Ideally our coffee brew cycle will take 4 to 6 minutes. That's the
amount of time required to extract the good flavors from our coffee.
Less than 4 minutes and our coffee will be underextracted. More than 6
minutes and - you guessed it - our coffee will be overextracted. [I see
you're catching on to how this all works!]
Once again, however, we find that the designers
of our home brewing equipment appear to be conspiring against us. If we load the
filter basket of a home drip brewer with ideal coffee proportions it
overflows. If we try to brew less than a full pot so that we can
use proper coffee proportions, we'll likely experience too short a
brewing cycle [while there may be plenty of coffee in the filter, the
use of less water decreases the duration of the overall brewing cycle].
Home auto-drip brewers barely reach a proper brewing
time when they're run at a full pot capacity. Some never reach it at
Other brewing methods - vacuum pot,
French press - offer much more control over the time element of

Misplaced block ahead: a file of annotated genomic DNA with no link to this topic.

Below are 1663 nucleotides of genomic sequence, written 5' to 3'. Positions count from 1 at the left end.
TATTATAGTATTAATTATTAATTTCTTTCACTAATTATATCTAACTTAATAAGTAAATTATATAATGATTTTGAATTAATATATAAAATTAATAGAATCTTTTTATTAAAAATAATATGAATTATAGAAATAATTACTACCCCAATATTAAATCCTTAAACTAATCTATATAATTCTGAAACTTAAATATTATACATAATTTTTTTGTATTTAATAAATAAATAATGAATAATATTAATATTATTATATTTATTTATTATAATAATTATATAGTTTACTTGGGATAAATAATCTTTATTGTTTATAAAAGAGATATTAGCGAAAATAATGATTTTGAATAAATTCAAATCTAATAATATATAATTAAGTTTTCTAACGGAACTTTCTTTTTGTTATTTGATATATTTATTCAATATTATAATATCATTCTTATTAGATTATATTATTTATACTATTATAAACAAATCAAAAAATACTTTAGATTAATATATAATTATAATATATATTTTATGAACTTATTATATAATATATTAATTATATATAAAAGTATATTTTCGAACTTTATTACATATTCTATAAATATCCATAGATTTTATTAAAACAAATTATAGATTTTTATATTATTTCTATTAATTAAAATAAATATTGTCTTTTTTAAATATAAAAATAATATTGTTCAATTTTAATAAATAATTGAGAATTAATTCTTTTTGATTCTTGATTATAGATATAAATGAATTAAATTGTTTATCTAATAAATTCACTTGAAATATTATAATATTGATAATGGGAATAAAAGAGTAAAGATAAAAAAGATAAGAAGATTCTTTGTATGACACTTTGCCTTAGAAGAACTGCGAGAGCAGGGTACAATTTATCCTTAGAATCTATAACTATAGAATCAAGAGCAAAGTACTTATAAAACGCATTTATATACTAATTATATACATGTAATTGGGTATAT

our coffee formula.
Finally, once we get our coffee in our brewing vessel of choice, we want
to make sure it doesn't just lie around being lazy... we want it to
interact with the water, so that the water can extract all of those
wonderful flavors. On auto-drip brewers a shower head delivers water in
a particular spray pattern that's intended to create whirlpools and
vortices within the filter basket. Other methods rely on you and your
trusty spoon... simply stir the brewing coffee to make sure the grounds
are suspended in the water.
Bear in mind that glass pots - vacuum pots, in
particular - can be very fragile. Vigorous stirring with a metal spoon is
not a good idea, and could lead to a coffee disaster. Instead, gently stir
with a wooden spoon, or even a lacquered wooden chopstick!
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